The Parish of Heath And Reach in General
View to Overend Green from Fourne Hill December 2008
The modern civil parish of Heath & Reach contains 2,330 acres [943 hectares]. The parish stands quite high - the church stands about 385 feet above sea-level but the highest part of the parish is at 480 feet close to the junction of Overend Green Road and Stone Lane Hill. Stockgrove Park reaches up to about 420 feet but the River Ousel along Old Linslade Road is just 265 feet or so above sea-level.
The solid, or underlying, geology varies. Most of the parish lays on top of a form of sandstone called Woburn Sands Formation, laid down between 154 and 164 million years ago in warm, shallow Jurassic seas. However, the high ground at Overend Green and along Eastern Way has a solid geology of mudstone known as Gault Formation, laid down between 99 and 112 million years ago in the seas of the Cretaceous Period. Along Old Linslade Road lies a thin band of mudstone known as West Walton Formation mixed with another type of mudstone called Ampthill Clay Formation, both laid down between 154 and 159 million years ago. To complete the complex solid geology, along the Ousel and the mill stream is a band of mudstone called Oxford Clay Formation laid down between 154and 164 million years ago.
Most of the soil in the village is sandy, often very sandy, which comes as no surprise given the number of sand quarries there are, and have been, in the area. Above the Gault Formation, however, is a top soil of glacially deposited till and along the Ousel an alluvium of mixed sand, gravel, clay and silt.
Heath Green clocktower and pumphouse June 2008
Heath & Reach was a hamlet (or a number of hamlets - Heath, Reach and Nares Gladley) in the ancient parish of Leighton Buzzard. Nares Gladley, then just Gladley is mentioned as being a separate manor in the Domesday Book of 1086 and continued a separate identity from the Royal Manor of Leighton Buzzard, later the Manor of Leighton Buzzard alias Grovebury.
Heath and Reach are first seen as hamlets in the late 13th century and are not mentioned as being a combined hamlet until the mid 18th century. Heath & Reach became a separate ecclesiastical parish in 1826 and a separate civil parish in 1866.
Heath & Reach is bordered by Soulbury [Buckinghamshire] to the west, Little Brickhill [Buckinghamshire] to the north-east, Potsgrove to the east and north-east, Hockliffe to the south-east, Eggington to the south, Leighton Buzzard to the south and Linslade to the south-west. The boundary between Heath & Reach and Potsgrove is formed by the Roman Road later called Watling Street, now the A5.
Heath Manor from the south June 2008
The name Heath is first found in the Assize Rolls for Bedfordshire in 1276 as le Hethe. The name, of course, is self-explanatory - much of the parish's landscape is of the sandy heathland variety.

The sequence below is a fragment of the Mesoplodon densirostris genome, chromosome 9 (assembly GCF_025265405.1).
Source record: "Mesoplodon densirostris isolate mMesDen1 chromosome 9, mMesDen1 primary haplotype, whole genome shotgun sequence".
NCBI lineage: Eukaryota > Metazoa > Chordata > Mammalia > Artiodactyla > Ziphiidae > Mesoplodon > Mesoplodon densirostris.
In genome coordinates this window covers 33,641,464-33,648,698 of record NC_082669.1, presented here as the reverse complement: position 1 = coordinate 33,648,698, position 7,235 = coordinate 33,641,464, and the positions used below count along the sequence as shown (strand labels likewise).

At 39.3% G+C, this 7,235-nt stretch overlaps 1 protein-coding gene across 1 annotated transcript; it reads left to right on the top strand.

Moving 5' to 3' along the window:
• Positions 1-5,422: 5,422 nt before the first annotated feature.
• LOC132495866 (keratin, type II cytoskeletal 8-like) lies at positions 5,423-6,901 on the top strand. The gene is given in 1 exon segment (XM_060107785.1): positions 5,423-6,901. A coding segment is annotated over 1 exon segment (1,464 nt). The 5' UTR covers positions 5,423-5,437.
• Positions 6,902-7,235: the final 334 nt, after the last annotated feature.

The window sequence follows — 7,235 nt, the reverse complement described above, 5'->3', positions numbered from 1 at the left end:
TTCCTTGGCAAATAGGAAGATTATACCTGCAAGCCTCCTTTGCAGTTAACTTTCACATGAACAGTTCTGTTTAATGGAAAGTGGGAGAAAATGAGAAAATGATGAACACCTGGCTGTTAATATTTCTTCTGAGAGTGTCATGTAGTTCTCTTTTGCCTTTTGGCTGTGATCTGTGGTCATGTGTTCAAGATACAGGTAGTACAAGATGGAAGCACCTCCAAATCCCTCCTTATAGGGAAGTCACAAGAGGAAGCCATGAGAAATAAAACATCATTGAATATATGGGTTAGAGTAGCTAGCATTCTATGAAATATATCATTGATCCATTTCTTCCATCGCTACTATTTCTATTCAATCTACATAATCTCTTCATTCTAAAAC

Reach is first recorded in the Ramsey Abbey cartulary between 1216 and 1231 as Reche. The word reach refers to a portion of river. If so this refers to that part of the parish around Nares Gladley, the boundary of which is the River Ouzel. However, as Nares Gladley was a separate settlement and not particularly close to the modern Reach Green this seems puzzling.
Suggestions made in Bedfordshire Place Names by A.Mawer and F.M.Stenton in 1926 include "way, path, narrow path up a cleft or ravine" from the Old Norse word rák. Again, this does not particularly suit the situation of Reach, unless it refers to the narrow path from Reach to Leighton Buzzard which ran past Craddock's Camp. Another possible derivation is from a Wiltshire dialect word "rake" meaning a row of houses, though Heath & Reach is some way from Wiltshire!
Nares Gladley is also a bit of a mystery as the Nares element is comparatively modern, not found until after the Middle Ages. Gladley may derive from an Anglo-Saxon personal name Glaeda. The name is first recorded in the Domesday Book of 1086 as Gledelai and has gone through a number of variations: Gledele or Gledeleg (1131-1379); Gledeleia (1176); Gladelaia (1176); Gladelea (1177) and Gledley or Gledeley (1499).
Heath and Reach are first seen together as late as 1750 as Hetheredge, or Heathanreach in 1785.
Woburn Road looking south June 2008
The Hearth Tax of 1671 (transcribed in Bedfordshire Historical Records Society Volume 16 in 1934) records 76 dwellings in Heath & Reach for a total of 151 hearths. It has been estimated that this represented a population of about 323. The largest number - eleven - were in the house of "Mr.Vaux". The house of Robert Marke contained a forge, clearly suggesting he was the smith.
The occasional visitation by the Bishop of Lincoln to Bedfordshire in the early 18th century gives important social information. Each vicar or rector had to complete a return about his parish. These are particularly useful for the state of education but give other insights. Former County Archivist Patricia Bell has compiled returns from 1706 to 1720 for the Bedfordshire Historical Records Society (Volume 81, published 2002); information for Heath & Reach is included in the return for Leighton Buzzard for 1706 only and is as follows: "In the Hamlet of Heath & Reach 83 families"; a population of perhaps between 300 and 350.
Census returns enable us to chart the changes in populations in Heath & Reach from 1801, even though it did not become a separate civil parish until 1866. The loss of population between 1931 and 1951 was occasioned by part of the parish, the northern end of Heath Road, being transferred from Heath and Reach to Leighton Buzzard in 1933.
- 1801: 541;
- 1811: 586;
- 1821: 726;
- 1831: 784;
- 1841: 856;
- 1851: 925;
- 1861: 953;
- 1871: 1,120;
- 1881: 1,075;
- 1891: 1,090;
- 1901: 1,062;
- 1911: 1,028;
- 1921: 923;
- 1931: 1,022;
- 1951: 816;
- 1961: 922;
- 1971: 1,103;
- 1981: 1,247;
- 1991: 1,316;
- 2001: 1,285;
- 2011: 1,346.